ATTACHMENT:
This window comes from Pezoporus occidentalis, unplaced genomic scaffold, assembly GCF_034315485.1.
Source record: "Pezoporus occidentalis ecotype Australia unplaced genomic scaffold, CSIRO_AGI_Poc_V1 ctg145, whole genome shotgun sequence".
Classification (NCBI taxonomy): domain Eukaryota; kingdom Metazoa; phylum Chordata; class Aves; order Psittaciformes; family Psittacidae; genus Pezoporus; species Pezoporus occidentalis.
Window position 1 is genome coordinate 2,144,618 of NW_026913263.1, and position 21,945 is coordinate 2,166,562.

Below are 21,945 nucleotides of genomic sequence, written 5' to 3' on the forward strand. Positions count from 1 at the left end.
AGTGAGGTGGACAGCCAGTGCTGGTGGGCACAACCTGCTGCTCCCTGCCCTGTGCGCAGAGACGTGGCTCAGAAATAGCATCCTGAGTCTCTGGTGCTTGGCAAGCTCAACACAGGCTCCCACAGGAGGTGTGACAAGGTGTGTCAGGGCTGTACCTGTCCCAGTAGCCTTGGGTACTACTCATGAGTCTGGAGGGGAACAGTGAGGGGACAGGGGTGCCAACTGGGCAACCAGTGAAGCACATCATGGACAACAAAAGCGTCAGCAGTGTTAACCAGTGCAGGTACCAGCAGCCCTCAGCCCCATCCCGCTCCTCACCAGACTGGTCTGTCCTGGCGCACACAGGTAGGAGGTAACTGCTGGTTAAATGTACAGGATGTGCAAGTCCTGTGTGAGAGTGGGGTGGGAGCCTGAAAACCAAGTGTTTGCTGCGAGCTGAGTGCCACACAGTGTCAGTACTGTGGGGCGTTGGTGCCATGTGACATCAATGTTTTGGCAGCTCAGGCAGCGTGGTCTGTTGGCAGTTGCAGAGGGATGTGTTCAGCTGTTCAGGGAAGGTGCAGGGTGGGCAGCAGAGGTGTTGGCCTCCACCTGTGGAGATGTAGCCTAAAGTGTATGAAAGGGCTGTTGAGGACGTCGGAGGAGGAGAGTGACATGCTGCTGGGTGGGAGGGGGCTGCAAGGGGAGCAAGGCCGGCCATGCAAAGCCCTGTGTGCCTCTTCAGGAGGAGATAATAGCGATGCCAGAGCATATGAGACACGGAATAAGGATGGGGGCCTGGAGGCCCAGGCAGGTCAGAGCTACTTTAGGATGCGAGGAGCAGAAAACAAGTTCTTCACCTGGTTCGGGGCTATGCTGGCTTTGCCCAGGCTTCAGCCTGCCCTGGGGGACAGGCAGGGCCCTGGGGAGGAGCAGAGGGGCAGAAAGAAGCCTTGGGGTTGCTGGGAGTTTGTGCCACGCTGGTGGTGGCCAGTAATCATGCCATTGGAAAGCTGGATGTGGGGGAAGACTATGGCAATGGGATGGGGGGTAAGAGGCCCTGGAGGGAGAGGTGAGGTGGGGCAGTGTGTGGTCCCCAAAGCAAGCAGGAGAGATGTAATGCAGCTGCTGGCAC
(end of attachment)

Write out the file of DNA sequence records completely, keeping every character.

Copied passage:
This window comes from Pezoporus occidentalis, unplaced genomic scaffold, assembly GCF_034315485.1.
Source record: "Pezoporus occidentalis ecotype Australia unplaced genomic scaffold, CSIRO_AGI_Poc_V1 ctg145, whole genome shotgun sequence".
Classification (NCBI taxonomy): domain Eukaryota; kingdom Metazoa; phylum Chordata; class Aves; order Psittaciformes; family Psittacidae; genus Pezoporus; species Pezoporus occidentalis.
Window position 1 is genome coordinate 2,144,618 of NW_026913263.1, and position 21,945 is coordinate 2,166,562.

Below are 21,945 nucleotides of genomic sequence, written 5' to 3' on the forward strand. Positions count from 1 at the left end.
AGTGAGGTGGACAGCCAGTGCTGGTGGGCACAACCTGCTGCTCCCTGCCCTGTGCGCAGAGACGTGGCTCAGAAATAGCATCCTGAGTCTCTGGTGCTTGGCAAGCTCAACACAGGCTCCCACAGGAGGTGTGACAAGGTGTGTCAGGGCTGTACCTGTCCCAGTAGCCTTGGGTACTACTCATGAGTCTGGAGGGGAACAGTGAGGGGACAGGGGTGCCAACTGGGCAACCAGTGAAGCACATCATGGACAACAAAAGCGTCAGCAGTGTTAACCAGTGCAGGTACCAGCAGCCCTCAGCCCCATCCCGCTCCTCACCAGACTGGTCTGTCCTGGCGCACACAGGTAGGAGGTAACTGCTGGTTAAATGTACAGGATGTGCAAGTCCTGTGTGAGAGTGGGGTGGGAGCCTGAAAACCAAGTGTTTGCTGCGAGCTGAGTGCCACACAGTGTCAGTACTGTGGGGCGTTGGTGCCATGTGACATCAATGTTTTGGCAGCTCAGGCAGCGTGGTCTGTTGGCAGTTGCAGAGGGATGTGTTCAGCTGTTCAGGGAAGGTGCAGGGTGGGCAGCAGAGGTGTTGGCCTCCACCTGTGGAGATGTAGCCTAAAGTGTATGAAAGGGCTGTTGAGGACGTCGGAGGAGGAGAGTGACATGCTGCTGGGTGGGAGGGGGCTGCAAGGGGAGCAAGGCCGGCCATGCAAAGCCCTGTGTGCCTCTTCAGGAGGAGATAATAGCGATGCCAGAGCATATGAGACACGGAATAAGGATGGGGGCCTGGAGGCCCAGGCAGGTCAGAGCTACTTTAGGATGCGAGGAGCAGAAAACAAGTTCTTCACCTGGTTCGGGGCTATGCTGGCTTTGCCCAGGCTTCAGCCTGCCCTGGGGGACAGGCAGGGCCCTGGGGAGGAGCAGAGGGGCAGAAAGAAGCCTTGGGGTTGCTGGGAGTTTGTGCCACGCTGGTGGTGGCCAGTAATCATGCCATTGGAAAGCTGGATGTGGGGGAAGACTATGGCAATGGGATGGGGGGTAAGAGGCCCTGGAGGGAGAGGTGAGGTGGGGCAGTGTGTGGTCCCCAAAGCAAGCAGGAGAGATGTAATGCAGCTGCTGGCAC